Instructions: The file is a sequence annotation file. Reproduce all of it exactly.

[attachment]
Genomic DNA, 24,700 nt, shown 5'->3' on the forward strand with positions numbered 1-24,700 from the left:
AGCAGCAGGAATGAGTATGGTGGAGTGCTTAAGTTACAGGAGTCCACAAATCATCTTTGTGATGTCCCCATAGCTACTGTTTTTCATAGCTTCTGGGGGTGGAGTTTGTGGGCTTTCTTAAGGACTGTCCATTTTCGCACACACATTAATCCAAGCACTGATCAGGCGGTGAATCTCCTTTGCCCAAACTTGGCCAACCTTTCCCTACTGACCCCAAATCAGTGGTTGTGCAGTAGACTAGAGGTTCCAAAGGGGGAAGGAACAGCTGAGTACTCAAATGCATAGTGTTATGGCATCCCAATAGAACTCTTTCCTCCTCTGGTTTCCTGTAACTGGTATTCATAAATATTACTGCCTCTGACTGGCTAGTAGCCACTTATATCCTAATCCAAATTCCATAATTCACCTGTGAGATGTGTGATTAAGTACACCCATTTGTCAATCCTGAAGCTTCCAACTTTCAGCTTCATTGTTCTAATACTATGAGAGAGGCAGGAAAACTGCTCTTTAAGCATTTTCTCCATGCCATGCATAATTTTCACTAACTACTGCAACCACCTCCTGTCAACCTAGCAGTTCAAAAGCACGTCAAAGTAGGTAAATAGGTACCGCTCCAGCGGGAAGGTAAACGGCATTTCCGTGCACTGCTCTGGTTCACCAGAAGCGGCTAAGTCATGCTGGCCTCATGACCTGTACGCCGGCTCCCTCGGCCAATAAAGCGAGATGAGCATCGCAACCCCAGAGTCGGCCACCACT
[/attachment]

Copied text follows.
Genomic DNA, 24,700 nt, shown 5'->3' on the forward strand with positions numbered 1-24,700 from the left:
AGCAGCAGGAATGAGTATGGTGGAGTGCTTAAGTTACAGGAGTCCACAAATCATCTTTGTGATGTCCCCATAGCTACTGTTTTTCATAGCTTCTGGGGGTGGAGTTTGTGGGCTTTCTTAAGGACTGTCCATTTTCGCACACACATTAATCCAAGCACTGATCAGGCGGTGAATCTCCTTTGCCCAAACTTGGCCAACCTTTCCCTACTGACCCCAAATCAGTGGTTGTGCAGTAGACTAGAGGTTCCAAAGGGGGAAGGAACAGCTGAGTACTCAAATGCATAGTGTTATGGCATCCCAATAGAACTCTTTCCTCCTCTGGTTTCCTGTAACTGGTATTCATAAATATTACTGCCTCTGACTGGCTAGTAGCCACTTATATCCTAATCCAAATTCCATAATTCACCTGTGAGATGTGTGATTAAGTACACCCATTTGTCAATCCTGAAGCTTCCAACTTTCAGCTTCATTGTTCTAATACTATGAGAGAGGCAGGAAAACTGCTCTTTAAGCATTTTCTCCATGCCATGCATAATTTTCACTAACTACTGCAACCACCTCCTGTCAACCTAGCAGTTCAAAAGCACGTCAAAGTAGGTAAATAGGTACCGCTCCAGCGGGAAGGTAAACGGCATTTCCGTGCACTGCTCTGGTTCACCAGAAGCGGCTAAGTCATGCTGGCCTCATGACCTGTACGCCGGCTCCCTCGGCCAATAAAGCGAGATGAGCATCGCAACCCCAGAGTCGGCCACCACT